[sf-lug] SF-LUG meeting notes for Sunday December 3, 2017

jim jim at well.com
Thu Dec 7 12:45:28 PST 2017

     yeah, but now the challenge for me is
to see if/how to apply some AC voltage to
the secondary and see what appears on the
primary. I'll use my Variac to adjust the
applied voltage.
     There's an olde tyme trick of using
identical transformers, tying the two
secondaries together, then applying VAC
to the primary of one and getting more or
less the same voltage at the primary of
the other, a DIY isolation transformer.

     More practically, given contacts that
are accessible, what are good solvents to
clean them? Acetone? Ethyl alcohol (I use
vodka)? other?

On 12/07/2017 04:40 PM, Michael Paoli wrote:
>> From: jim <jim at well.com>
>> Subject: Re: [sf-lug] SF-LUG meeting notes for Sunday December 3, 2017
>> Date: Thu, 7 Dec 2017 03:43:13 +0000
>>     600VDC? with a 10MOhm resistor. Great
>> tip!
> And really only a "great tip" if one knows what the heck one is
> doing, and also only quite applicable to the repair of a
> sealed magnetic reed relay switch - where one does not and
> cannot have physical access to the electrical closure contacts
> of the switch itself.  If one can actually reasonably get
> access to the physical electronic switch closure contact
> points (or similar for relay), then there are generally other
> highly preferable methods for dealing with non-conductivity at
> physical closure on contacts due to oxides or pitting or the
> like.
> Random: that sealed magnetic reed switch keyboard - probably only
> keyboard I have that *may* be safe to use in an explosive gas
> environment.  *May*?  Well, that would also depend upon additional
> factors such as other materials used (e.g. sufficiently anti-static /
> static resistant materials, etc.).  With magnetic reed relay switch,
> the actual switch closure contacts are inside a sealed glass envelope,
> so no environmental exposure on those, thus the slightest of potential
> spark there is isolated from surrounding environment ... no KABOOM! from
> switch contacts opening/closing in explosive gas environment.
> And remember, smell gas?  Don't switch anything on or off - and that 
> includes
> most flashlights, etc., and certainly don't strike a match or lighter or
> the like.  And also take precautions to avoid static discharge.
> Most all switches aren't sealed like magnetic reed relay switches.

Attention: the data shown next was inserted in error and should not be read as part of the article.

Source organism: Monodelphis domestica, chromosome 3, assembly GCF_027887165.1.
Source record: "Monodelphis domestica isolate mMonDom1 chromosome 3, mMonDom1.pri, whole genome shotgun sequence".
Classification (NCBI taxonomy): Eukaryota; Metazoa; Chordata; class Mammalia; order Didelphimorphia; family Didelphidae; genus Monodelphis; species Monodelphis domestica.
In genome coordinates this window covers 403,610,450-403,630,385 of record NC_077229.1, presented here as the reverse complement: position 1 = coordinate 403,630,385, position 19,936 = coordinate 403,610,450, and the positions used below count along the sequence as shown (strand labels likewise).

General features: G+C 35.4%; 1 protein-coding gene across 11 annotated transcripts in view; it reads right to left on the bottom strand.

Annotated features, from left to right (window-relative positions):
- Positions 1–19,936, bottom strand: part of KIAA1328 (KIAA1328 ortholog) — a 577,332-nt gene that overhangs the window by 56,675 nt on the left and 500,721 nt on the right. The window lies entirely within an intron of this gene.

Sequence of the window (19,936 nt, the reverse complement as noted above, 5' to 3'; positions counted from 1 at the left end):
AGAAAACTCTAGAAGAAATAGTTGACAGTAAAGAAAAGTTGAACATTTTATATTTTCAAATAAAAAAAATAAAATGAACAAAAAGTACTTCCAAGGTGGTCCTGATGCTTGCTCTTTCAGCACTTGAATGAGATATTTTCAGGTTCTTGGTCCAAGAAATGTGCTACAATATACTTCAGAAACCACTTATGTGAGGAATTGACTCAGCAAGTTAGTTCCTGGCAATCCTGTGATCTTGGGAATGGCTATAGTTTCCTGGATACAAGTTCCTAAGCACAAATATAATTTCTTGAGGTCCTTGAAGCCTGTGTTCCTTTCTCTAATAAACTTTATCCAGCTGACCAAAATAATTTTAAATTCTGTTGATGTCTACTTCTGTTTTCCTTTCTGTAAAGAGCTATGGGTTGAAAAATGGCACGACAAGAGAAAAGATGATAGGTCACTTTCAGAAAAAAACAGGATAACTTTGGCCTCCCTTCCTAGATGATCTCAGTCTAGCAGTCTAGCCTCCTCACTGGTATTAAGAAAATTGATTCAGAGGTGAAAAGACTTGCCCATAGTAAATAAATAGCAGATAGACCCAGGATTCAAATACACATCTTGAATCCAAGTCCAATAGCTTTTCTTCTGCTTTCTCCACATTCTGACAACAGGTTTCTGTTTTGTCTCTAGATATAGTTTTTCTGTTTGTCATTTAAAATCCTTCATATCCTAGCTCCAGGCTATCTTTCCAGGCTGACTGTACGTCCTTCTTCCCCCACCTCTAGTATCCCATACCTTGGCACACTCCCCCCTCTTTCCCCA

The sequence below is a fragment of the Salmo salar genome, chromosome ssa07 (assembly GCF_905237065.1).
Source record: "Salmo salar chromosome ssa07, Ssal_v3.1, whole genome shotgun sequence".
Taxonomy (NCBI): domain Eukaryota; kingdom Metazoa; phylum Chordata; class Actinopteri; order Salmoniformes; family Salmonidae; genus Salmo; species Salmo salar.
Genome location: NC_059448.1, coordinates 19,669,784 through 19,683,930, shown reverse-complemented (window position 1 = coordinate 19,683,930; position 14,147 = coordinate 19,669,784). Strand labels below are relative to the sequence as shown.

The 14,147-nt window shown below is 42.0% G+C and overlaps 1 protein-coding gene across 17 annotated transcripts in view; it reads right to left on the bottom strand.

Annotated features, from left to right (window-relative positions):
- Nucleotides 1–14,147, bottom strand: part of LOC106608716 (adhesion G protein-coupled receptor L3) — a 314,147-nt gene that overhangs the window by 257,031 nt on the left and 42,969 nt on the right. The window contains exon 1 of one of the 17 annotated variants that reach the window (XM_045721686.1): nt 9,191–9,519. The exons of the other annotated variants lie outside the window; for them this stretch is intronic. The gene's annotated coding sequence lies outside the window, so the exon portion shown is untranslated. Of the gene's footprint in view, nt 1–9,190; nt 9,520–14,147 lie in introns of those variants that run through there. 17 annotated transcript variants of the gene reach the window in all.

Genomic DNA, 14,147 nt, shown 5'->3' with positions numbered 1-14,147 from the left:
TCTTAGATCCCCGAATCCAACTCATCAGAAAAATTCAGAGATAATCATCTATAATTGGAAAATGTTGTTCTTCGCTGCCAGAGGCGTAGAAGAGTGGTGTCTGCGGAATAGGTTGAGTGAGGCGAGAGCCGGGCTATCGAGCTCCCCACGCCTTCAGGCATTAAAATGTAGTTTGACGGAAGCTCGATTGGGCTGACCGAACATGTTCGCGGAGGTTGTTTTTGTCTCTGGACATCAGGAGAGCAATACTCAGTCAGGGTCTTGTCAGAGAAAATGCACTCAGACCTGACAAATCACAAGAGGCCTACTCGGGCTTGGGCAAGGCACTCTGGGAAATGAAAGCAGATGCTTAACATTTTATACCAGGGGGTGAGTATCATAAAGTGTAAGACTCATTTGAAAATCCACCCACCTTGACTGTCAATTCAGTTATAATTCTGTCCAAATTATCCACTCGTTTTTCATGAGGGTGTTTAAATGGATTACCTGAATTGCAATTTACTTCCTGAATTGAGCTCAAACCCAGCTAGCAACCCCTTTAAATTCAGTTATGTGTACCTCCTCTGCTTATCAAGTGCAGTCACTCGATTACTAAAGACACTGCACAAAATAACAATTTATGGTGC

> https://en.wikipedia.org/wiki/Reed_switch
> Another type likewise sealed:
> https://en.wikipedia.org/wiki/Mercury_switch
> But those are much less common these days - notably due to their
> containing mercury (toxic).  Also, just because you have an older
> "silent" type switch, doesn't mean it's a mercury switch or
> the like - some "silent" type switches just use a much quieter
> switch closure mechanism, and no environmental isolation of the
> switch contact points.  But *some* older "silent" type switches
> may in fact be mercury switches.  Sometimes they're also used
> for their gravitational dependency/orientation - e.g. as an
> anti-tip switch to shut off an electric heater if it's knocked
> over.  But probably relatively useless for, e.g. keyboard,
> but magnetic reed relay switches work fine there ... though
> not a particularly economical way to manufacture a keyboard
> certainly at least by today's standards and technologies.
>> On 12/07/2017 03:23 AM, Michael Paoli wrote:
>>> oh, and I did have one key on a Cromemco 3102 terminal which I'd 
>>> received
>>> which didn't work (magnetic reed relay switch ... and ... how'd I 
>>> repair it?
>>> switch physically closed contacts, but not electrically - sealed in 
>>> a glass
>>> envelope - apply a rather high voltage (about 600+ VAC) very limited 
>>> current
>>> (about a 10+M Ohm resister in series) ... burnt off whatever 
>>> (oxide?) was
>>> preventing electrical contact, without welding the contacts together 
>>> - has
>>> worked fine ever since) ... and after that on the Zareason,
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